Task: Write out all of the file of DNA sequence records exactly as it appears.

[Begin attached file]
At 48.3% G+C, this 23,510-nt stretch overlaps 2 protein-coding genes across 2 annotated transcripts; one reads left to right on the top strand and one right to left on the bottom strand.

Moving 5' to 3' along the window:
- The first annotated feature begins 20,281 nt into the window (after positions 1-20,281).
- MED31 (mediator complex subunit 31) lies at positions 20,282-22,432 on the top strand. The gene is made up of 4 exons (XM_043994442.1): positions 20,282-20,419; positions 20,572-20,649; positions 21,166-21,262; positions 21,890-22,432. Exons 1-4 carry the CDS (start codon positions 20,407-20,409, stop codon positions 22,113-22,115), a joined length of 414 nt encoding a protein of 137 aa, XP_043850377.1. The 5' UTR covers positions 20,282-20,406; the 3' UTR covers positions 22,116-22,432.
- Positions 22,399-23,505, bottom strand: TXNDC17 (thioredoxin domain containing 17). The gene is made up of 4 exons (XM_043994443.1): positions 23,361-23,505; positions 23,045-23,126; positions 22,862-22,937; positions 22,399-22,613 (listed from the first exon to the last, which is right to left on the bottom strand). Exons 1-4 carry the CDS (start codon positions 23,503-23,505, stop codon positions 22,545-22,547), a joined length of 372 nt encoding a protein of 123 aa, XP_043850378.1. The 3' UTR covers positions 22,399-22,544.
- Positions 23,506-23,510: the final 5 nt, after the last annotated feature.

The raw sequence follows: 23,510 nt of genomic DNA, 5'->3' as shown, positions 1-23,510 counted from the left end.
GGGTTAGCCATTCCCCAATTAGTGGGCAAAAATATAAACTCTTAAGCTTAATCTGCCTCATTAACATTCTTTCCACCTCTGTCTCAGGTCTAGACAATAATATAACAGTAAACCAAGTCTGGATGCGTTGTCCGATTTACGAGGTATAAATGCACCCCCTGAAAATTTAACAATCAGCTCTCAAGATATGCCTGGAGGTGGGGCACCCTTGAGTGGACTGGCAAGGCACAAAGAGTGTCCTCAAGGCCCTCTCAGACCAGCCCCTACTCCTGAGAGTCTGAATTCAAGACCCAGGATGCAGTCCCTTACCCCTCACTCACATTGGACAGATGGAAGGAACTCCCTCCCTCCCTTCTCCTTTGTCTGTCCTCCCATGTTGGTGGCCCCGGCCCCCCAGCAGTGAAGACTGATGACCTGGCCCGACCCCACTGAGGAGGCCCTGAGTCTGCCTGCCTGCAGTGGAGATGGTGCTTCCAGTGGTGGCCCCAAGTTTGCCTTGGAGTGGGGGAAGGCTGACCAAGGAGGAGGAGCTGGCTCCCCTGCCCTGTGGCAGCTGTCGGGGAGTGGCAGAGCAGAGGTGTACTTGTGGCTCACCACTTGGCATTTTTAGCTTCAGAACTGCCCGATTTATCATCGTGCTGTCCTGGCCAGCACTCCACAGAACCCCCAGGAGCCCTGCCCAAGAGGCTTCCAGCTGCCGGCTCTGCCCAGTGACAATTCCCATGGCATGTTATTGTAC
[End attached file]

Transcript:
At 48.3% G+C, this 23,510-nt stretch overlaps 2 protein-coding genes across 2 annotated transcripts; one reads left to right on the top strand and one right to left on the bottom strand.

Moving 5' to 3' along the window:
- The first annotated feature begins 20,281 nt into the window (after positions 1-20,281).
- MED31 (mediator complex subunit 31) lies at positions 20,282-22,432 on the top strand. The gene is made up of 4 exons (XM_043994442.1): positions 20,282-20,419; positions 20,572-20,649; positions 21,166-21,262; positions 21,890-22,432. Exons 1-4 carry the CDS (start codon positions 20,407-20,409, stop codon positions 22,113-22,115), a joined length of 414 nt encoding a protein of 137 aa, XP_043850377.1. The 5' UTR covers positions 20,282-20,406; the 3' UTR covers positions 22,116-22,432.
- Positions 22,399-23,505, bottom strand: TXNDC17 (thioredoxin domain containing 17). The gene is made up of 4 exons (XM_043994443.1): positions 23,361-23,505; positions 23,045-23,126; positions 22,862-22,937; positions 22,399-22,613 (listed from the first exon to the last, which is right to left on the bottom strand). Exons 1-4 carry the CDS (start codon positions 23,503-23,505, stop codon positions 22,545-22,547), a joined length of 372 nt encoding a protein of 123 aa, XP_043850378.1. The 3' UTR covers positions 22,399-22,544.
- Positions 23,506-23,510: the final 5 nt, after the last annotated feature.

The raw sequence follows: 23,510 nt of genomic DNA, 5'->3' as shown, positions 1-23,510 counted from the left end.
GGGTTAGCCATTCCCCAATTAGTGGGCAAAAATATAAACTCTTAAGCTTAATCTGCCTCATTAACATTCTTTCCACCTCTGTCTCAGGTCTAGACAATAATATAACAGTAAACCAAGTCTGGATGCGTTGTCCGATTTACGAGGTATAAATGCACCCCCTGAAAATTTAACAATCAGCTCTCAAGATATGCCTGGAGGTGGGGCACCCTTGAGTGGACTGGCAAGGCACAAAGAGTGTCCTCAAGGCCCTCTCAGACCAGCCCCTACTCCTGAGAGTCTGAATTCAAGACCCAGGATGCAGTCCCTTACCCCTCACTCACATTGGACAGATGGAAGGAACTCCCTCCCTCCCTTCTCCTTTGTCTGTCCTCCCATGTTGGTGGCCCCGGCCCCCCAGCAGTGAAGACTGATGACCTGGCCCGACCCCACTGAGGAGGCCCTGAGTCTGCCTGCCTGCAGTGGAGATGGTGCTTCCAGTGGTGGCCCCAAGTTTGCCTTGGAGTGGGGGAAGGCTGACCAAGGAGGAGGAGCTGGCTCCCCTGCCCTGTGGCAGCTGTCGGGGAGTGGCAGAGCAGAGGTGTACTTGTGGCTCACCACTTGGCATTTTTAGCTTCAGAACTGCCCGATTTATCATCGTGCTGTCCTGGCCAGCACTCCACAGAACCCCCAGGAGCCCTGCCCAAGAGGCTTCCAGCTGCCGGCTCTGCCCAGTGACAATTCCCATGGCATGTTATTGTAC